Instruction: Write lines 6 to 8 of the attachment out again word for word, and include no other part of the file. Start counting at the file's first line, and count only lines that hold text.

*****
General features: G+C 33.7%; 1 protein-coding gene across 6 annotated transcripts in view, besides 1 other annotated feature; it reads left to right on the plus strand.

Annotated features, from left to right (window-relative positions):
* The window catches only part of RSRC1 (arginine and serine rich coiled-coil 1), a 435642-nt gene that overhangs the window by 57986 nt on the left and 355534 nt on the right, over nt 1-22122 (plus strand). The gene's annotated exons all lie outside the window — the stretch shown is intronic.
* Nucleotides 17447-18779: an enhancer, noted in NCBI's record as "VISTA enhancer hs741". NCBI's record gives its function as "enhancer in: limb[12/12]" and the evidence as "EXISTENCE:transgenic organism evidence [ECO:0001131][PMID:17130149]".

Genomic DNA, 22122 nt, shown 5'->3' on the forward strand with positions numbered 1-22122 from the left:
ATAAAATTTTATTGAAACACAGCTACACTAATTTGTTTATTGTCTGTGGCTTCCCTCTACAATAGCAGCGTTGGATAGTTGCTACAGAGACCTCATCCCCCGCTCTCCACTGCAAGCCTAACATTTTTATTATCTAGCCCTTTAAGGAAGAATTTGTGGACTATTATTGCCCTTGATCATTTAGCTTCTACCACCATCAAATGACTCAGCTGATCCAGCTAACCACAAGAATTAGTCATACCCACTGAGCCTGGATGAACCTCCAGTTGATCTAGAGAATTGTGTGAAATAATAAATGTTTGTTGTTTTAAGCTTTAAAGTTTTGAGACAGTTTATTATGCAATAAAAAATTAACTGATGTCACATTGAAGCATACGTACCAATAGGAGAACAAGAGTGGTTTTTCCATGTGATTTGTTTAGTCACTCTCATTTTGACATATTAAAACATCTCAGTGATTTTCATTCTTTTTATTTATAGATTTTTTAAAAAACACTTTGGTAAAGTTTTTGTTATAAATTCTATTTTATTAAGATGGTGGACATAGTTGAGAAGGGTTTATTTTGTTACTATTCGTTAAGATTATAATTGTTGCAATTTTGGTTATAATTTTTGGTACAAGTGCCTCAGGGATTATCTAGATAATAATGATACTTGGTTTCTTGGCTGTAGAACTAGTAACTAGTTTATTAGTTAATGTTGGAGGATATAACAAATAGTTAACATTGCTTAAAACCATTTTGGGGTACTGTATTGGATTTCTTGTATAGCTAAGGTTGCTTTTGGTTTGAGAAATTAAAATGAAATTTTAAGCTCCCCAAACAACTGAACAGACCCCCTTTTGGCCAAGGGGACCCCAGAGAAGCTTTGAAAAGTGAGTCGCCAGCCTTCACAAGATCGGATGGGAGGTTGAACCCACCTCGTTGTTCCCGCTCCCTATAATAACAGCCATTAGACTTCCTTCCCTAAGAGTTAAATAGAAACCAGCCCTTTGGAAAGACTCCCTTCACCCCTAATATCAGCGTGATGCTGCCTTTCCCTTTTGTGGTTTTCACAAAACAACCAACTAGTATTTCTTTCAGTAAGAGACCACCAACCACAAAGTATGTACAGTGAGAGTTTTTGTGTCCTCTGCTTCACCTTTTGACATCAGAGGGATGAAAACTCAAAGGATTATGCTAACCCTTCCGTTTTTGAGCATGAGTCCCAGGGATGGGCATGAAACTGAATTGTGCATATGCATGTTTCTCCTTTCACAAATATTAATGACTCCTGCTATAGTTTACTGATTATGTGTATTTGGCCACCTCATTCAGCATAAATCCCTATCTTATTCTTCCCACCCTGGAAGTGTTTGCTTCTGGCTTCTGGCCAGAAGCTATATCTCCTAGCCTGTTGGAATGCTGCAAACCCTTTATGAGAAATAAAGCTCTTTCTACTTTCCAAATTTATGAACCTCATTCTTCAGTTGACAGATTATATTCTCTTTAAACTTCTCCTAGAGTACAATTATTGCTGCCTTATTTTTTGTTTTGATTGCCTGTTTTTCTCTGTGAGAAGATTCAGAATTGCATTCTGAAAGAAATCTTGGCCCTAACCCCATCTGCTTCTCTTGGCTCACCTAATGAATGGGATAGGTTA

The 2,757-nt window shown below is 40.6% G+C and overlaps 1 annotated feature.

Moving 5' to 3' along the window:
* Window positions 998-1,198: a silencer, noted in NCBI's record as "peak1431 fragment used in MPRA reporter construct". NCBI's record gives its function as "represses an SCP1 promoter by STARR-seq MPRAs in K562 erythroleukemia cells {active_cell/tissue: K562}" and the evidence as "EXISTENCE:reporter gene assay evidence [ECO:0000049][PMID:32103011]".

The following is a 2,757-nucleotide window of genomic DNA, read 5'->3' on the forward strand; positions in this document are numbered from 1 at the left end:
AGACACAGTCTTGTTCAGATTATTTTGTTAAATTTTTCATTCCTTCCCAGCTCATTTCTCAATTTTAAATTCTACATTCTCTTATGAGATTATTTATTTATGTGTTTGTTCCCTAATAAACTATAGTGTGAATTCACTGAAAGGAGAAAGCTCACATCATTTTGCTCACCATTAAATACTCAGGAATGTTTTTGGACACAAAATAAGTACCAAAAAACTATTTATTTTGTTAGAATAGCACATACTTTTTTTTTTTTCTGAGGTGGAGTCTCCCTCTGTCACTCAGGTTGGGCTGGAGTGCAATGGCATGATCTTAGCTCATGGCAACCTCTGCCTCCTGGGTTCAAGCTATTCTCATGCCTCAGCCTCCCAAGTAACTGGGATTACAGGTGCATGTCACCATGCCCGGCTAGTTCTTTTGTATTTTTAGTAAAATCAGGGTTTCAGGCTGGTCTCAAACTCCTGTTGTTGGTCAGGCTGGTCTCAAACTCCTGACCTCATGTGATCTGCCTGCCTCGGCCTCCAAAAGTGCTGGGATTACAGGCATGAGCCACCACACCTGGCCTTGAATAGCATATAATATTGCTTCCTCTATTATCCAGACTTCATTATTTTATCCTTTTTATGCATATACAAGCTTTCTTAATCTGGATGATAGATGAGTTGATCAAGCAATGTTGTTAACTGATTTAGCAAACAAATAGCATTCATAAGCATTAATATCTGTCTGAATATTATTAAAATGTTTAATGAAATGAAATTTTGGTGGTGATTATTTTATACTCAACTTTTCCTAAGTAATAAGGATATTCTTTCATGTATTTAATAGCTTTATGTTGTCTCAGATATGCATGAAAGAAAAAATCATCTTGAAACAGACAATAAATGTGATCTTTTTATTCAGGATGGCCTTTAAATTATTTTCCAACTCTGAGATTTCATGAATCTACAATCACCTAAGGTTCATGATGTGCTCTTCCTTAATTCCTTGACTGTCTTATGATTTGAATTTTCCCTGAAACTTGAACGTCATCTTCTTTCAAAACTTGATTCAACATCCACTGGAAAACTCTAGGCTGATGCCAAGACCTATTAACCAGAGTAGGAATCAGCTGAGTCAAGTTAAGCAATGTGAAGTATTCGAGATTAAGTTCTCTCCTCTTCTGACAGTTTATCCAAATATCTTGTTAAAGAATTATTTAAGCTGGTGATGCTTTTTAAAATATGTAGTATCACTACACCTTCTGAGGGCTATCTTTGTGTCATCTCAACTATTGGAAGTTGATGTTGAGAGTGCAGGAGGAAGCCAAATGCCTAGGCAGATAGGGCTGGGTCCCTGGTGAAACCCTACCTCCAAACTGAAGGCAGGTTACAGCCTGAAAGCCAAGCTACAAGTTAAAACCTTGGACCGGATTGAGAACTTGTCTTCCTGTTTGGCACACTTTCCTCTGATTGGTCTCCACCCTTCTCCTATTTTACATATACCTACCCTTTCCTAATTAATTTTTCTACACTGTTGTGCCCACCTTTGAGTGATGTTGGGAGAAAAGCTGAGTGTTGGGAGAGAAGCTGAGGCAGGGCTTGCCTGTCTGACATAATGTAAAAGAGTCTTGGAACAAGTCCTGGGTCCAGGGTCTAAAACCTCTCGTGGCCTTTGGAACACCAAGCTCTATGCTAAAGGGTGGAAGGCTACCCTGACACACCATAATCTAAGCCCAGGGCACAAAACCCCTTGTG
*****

ATAAAATTTTATTGAAACACAGCTACACTAATTTGTTTATTGTCTGTGGCTTCCCTCTACAATAGCAGCGTTGGATAGTTGCTACAGAGACCTCATCCCCCGCTCTCCACTGCAAGCCTAACATTTTTATTATCTAGCCCTTTAAGGAAGAATTTGTGGACTATTATTGCCCTTGATCATTTAGCTTCTACCACCATCAAATGACTCAGCTGATCCAGCTAACCACAAGAATTAGTCATACCCACTGAGCCTGGATGAACCTCCAGTTGATCTAGAGAATTGTGTGAAATAATAAATGTTTGTTGTTTTAAGCTTTAAAGTTTTGAGACAGTTTATTATGCAATAAAAAATTAACTGATGTCACATTGAAGCATACGTACCAATAGGAGAACAAGAGTGGTTTTTCCATGTGATTTGTTTAGTCACTCTCATTTTGACATATTAAAACATCTCAGTGATTTTCATTCTTTTTATTTATAGATTTTTTAAAAAACACTTTGGTAAAGTTTTTGTTATAAATTCTATTTTATTAAGATGGTGGACATAGTTGAGAAGGGTTTATTTTGTTACTATTCGTTAAGATTATAATTGTTGCAATTTTGGTTATAATTTTTGGTACAAGTGCCTCAGGGATTATCTAGATAATAATGATACTTGGTTTCTTGGCTGTAGAACTAGTAACTAGTTTATTAGTTAATGTTGGAGGATATAACAAATAGTTAACATTGCTTAAAACCATTTTGGGGTACTGTATTGGATTTCTTGTATAGCTAAGGTTGCTTTTGGTTTGAGAAATTAAAATGAAATTTTAAGCTCCCCAAACAACTGAACAGACCCCCTTTTGGCCAAGGGGACCCCAGAGAAGCTTTGAAAAGTGAGTCGCCAGCCTTCACAAGATCGGATGGGAGGTTGAACCCACCTCGTTGTTCCCGCTCCCTATAATAACAGCCATTAGACTTCCTTCCCTAAGAGTTAAATAGAAACCAGCCCTTTGGAAAGACTCCCTTCACCCCTAATATCAGCGTGATGCTGCCTTTCCCTTTTGTGGTTTTCACAAAACAACCAACTAGTATTTCTTTCAGTAAGAGACCACCAACCACAAAGTATGTACAGTGAGAGTTTTTGTGTCCTCTGCTTCACCTTTTGACATCAGAGGGATGAAAACTCAAAGGATTATGCTAACCCTTCCGTTTTTGAGCATGAGTCCCAGGGATGGGCATGAAACTGAATTGTGCATATGCATGTTTCTCCTTTCACAAATATTAATGACTCCTGCTATAGTTTACTGATTATGTGTATTTGGCCACCTCATTCAGCATAAATCCCTATCTTATTCTTCCCACCCTGGAAGTGTTTGCTTCTGGCTTCTGGCCAGAAGCTATATCTCCTAGCCTGTTGGAATGCTGCAAACCCTTTATGAGAAATAAAGCTCTTTCTACTTTCCAAATTTATGAACCTCATTCTTCAGTTGACAGATTATATTCTCTTTAAACTTCTCCTAGAGTACAATTATTGCTGCCTTATTTTTTGTTTTGATTGCCTGTTTTTCTCTGTGAGAAGATTCAGAATTGCATTCTGAAAGAAATCTTGGCCCTAACCCCATCTGCTTCTCTTGGCTCACCTAATGAATGGGATAGGTTA

The 2,757-nt window shown below is 40.6% G+C and overlaps 1 annotated feature.

Moving 5' to 3' along the window: